A beautiful game
PUBLISHED: 12:37 24 May 2007 | UPDATED: 15:06 12 May 2010
FOOTBALL is not just a game. It s a passion, a way of life. It s agony and ecstasy. Whether it is more important than life or death, as the Liverpool manager, the late Bill Shankley, once said, is a matter for discussion. But it is a game that plays an im
FOOTBALL is not just a game. It's a passion, a way of life. It's agony and ecstasy.
Whether it is more important than life or death, as the Liverpool manager, the late Bill Shankley, once said, is a matter for discussion.
But it is a game that plays an important role in the life of the nation.
I mention this because we are coming to an end of yet another season - and I've just realised that it was 50 years ago that I was introduced to the professional game.
It was in those days as a dirty-kneed, short-trousered schoolboy I was taken to that great citadel of the English game which was and still is Highbury.
Until that momentous occasion the game was seen from the touchline watching the likes of Crouch End Vampires and Highgate Redwing.
Such occasions watching, essentially in those days, games which were just about above a park kick-about did nothing to prepare the way for that initial visit to the Arsenal Stadium.
Such a moment is still etched on the memory: the bus journey to Finsbury Park, the walk through the backstreets of north London, and eventually the appearance of the stadium in its majestic grandeur.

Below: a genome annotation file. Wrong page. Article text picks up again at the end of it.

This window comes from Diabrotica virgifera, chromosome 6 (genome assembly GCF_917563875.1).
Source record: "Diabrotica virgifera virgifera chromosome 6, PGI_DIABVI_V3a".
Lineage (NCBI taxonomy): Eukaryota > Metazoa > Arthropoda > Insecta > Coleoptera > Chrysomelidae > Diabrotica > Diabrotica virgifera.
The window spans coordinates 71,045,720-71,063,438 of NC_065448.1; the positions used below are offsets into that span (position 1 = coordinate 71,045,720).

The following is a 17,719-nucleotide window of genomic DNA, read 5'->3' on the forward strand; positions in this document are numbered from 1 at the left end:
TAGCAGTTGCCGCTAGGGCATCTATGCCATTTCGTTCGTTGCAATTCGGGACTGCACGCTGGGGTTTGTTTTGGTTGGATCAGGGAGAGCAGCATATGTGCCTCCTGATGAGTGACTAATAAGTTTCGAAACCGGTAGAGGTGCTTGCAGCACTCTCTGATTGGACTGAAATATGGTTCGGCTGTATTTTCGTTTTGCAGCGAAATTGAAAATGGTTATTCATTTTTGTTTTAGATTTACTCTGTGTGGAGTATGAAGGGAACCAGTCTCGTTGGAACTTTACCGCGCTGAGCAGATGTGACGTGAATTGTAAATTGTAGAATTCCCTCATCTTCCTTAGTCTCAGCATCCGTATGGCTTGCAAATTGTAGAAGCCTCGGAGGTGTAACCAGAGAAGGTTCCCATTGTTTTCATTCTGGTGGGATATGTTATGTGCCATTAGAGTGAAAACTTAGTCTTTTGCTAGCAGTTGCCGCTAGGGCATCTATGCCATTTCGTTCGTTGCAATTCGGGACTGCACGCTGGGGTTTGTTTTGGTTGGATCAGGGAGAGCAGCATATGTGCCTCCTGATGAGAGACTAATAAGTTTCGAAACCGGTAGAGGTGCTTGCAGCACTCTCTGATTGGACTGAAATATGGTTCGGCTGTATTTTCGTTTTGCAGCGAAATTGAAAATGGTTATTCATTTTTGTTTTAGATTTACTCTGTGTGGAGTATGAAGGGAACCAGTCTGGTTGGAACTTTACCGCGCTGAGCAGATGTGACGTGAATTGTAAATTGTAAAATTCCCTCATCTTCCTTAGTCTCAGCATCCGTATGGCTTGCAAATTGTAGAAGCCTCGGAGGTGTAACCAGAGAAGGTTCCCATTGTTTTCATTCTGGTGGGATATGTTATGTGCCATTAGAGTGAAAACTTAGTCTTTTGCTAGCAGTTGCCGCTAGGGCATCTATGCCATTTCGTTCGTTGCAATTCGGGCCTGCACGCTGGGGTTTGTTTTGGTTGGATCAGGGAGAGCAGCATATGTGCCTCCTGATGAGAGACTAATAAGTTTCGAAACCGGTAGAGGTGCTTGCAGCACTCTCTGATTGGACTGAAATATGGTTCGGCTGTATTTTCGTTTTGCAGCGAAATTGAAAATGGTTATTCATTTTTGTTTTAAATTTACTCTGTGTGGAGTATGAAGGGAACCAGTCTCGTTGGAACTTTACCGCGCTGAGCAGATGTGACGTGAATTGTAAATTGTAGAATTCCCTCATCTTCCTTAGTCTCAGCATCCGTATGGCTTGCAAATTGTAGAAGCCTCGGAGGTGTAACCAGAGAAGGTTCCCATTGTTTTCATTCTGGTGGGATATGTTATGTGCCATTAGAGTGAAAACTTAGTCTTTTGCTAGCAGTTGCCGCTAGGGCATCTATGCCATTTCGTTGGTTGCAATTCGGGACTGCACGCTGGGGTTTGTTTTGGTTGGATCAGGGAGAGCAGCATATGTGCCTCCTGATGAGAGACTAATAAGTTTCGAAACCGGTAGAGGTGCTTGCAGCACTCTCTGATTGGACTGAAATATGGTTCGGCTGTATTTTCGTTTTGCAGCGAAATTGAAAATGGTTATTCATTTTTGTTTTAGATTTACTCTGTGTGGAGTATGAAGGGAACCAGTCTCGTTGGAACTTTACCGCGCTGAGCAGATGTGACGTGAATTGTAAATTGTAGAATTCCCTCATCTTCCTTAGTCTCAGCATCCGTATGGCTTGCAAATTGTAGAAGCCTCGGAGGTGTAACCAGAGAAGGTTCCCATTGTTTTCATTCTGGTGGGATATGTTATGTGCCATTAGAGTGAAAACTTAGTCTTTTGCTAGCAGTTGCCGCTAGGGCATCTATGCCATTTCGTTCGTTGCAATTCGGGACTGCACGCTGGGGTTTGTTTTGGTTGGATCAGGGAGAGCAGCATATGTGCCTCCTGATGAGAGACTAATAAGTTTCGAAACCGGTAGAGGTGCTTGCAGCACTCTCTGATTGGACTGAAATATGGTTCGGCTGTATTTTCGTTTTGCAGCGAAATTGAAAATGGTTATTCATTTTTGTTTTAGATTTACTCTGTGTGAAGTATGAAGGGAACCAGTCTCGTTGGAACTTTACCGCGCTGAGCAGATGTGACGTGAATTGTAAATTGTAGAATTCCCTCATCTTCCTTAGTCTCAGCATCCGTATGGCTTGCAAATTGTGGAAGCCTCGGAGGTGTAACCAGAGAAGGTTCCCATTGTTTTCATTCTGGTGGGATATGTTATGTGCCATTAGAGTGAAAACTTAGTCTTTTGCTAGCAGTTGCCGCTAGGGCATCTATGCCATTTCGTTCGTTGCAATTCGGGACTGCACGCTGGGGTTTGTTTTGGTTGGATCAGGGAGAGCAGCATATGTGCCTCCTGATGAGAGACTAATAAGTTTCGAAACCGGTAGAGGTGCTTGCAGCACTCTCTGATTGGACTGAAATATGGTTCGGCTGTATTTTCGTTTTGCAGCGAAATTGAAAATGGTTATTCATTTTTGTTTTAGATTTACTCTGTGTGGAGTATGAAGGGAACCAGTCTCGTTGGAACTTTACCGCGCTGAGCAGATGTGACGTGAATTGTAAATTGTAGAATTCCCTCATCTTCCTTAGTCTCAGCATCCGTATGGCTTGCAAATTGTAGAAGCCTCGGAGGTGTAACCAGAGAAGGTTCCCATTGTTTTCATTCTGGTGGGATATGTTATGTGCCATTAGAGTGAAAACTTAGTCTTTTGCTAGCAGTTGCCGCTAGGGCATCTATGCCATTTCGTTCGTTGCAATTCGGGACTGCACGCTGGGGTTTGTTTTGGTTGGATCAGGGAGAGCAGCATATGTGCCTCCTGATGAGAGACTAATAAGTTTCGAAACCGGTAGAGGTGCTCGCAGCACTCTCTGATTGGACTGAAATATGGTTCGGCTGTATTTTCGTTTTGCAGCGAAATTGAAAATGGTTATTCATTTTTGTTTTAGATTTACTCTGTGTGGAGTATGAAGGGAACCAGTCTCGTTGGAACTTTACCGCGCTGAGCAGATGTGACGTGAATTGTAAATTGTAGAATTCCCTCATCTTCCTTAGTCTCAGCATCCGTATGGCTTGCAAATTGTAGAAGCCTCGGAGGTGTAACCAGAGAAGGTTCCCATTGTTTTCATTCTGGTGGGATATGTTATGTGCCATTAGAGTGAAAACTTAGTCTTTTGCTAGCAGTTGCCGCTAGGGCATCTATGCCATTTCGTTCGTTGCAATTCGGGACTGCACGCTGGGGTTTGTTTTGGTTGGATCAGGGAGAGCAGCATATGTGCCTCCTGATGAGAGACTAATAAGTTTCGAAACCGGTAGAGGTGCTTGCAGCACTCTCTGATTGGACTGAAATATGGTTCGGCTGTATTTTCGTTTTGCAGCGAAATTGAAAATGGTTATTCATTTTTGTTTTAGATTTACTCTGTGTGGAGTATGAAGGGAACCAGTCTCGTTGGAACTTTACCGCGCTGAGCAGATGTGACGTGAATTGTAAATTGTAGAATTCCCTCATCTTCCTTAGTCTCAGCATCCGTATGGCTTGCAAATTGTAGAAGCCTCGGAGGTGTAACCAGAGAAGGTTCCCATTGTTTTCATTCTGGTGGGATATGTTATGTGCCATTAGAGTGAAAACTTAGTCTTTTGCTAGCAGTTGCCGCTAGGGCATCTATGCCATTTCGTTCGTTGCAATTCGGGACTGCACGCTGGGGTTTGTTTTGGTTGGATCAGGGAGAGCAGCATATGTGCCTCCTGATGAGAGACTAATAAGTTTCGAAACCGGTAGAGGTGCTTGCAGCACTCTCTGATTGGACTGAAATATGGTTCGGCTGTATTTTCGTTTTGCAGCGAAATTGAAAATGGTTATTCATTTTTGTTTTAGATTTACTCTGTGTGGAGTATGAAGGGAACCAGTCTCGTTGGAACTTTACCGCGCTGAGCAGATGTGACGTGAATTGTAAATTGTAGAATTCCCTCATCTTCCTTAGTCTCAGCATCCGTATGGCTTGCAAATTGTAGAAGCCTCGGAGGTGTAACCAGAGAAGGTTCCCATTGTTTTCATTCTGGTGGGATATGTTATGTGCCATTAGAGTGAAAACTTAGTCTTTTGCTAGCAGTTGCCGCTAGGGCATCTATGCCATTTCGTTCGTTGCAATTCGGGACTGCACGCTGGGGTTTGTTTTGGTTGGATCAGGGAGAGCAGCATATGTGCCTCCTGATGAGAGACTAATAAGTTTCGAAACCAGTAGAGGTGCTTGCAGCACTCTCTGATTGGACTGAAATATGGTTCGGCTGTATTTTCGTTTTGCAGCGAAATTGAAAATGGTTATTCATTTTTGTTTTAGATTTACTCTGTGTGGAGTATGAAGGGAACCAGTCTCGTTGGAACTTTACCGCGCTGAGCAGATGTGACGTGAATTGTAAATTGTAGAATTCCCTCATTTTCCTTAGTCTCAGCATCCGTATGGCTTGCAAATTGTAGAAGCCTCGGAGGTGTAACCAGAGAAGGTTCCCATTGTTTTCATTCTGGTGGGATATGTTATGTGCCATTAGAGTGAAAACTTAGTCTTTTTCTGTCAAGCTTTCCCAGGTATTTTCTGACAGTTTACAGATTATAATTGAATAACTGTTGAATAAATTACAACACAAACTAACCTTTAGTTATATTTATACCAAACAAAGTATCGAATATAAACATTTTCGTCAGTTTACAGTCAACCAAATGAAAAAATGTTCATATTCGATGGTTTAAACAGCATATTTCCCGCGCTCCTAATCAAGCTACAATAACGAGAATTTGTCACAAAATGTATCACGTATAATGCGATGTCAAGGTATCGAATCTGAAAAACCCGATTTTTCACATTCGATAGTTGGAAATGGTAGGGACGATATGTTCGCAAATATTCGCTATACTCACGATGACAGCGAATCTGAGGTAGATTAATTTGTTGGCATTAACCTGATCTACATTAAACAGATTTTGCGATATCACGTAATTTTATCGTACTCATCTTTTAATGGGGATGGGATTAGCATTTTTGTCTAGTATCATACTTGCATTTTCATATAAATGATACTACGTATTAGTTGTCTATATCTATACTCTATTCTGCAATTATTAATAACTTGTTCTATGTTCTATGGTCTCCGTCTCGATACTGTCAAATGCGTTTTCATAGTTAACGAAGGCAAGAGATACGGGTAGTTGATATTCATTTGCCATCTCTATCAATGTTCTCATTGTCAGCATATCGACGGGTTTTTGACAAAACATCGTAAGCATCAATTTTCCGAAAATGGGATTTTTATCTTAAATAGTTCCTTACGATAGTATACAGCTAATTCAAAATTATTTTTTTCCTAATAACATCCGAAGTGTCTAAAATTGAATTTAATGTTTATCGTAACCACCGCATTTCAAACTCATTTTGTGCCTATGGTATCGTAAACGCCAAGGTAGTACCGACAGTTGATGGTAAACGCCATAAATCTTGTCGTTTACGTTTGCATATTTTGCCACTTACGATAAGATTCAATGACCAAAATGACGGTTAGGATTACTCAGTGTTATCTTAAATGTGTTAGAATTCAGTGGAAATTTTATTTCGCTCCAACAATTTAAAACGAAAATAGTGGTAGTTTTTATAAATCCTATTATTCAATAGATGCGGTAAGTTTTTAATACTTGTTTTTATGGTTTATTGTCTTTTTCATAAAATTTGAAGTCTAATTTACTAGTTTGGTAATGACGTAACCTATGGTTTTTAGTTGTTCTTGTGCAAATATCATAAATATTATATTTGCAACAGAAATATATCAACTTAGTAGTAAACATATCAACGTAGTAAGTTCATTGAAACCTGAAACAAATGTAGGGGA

What a memory.
For the record, Arsenal were playing Preston North End, and in the side were the likes of Jack Kelsey, Harry Goring, Derek Tapscott, Cliff Holton, and Jimmy Bloomfield. This was a time, too, when we supporters (I became a supporter there and then) were seeing the emergence of David Herd and Danny Clapton.
These were the players who became, at that time, the playground heroes.
Arsenal lost 2-1, but the result took nothing away from the occasion.
So much for nostalgia.
Football is still the beautiful game - and so, too, are the surroundings.
I can say that because this season started by seeing a game at the Emirates Stadium (it was sad, however, to see the now abandoned Arsenal Stadium) and ended at Wembley.
But it's still difficult to believe that it all started 50 years ago in an era of Matthews and Finney and Lofthouse, and has progressed through the days of Greaves and Best and Moore, and to today of Ronaldo and Rooney and Henry.
But it's still a way of life.
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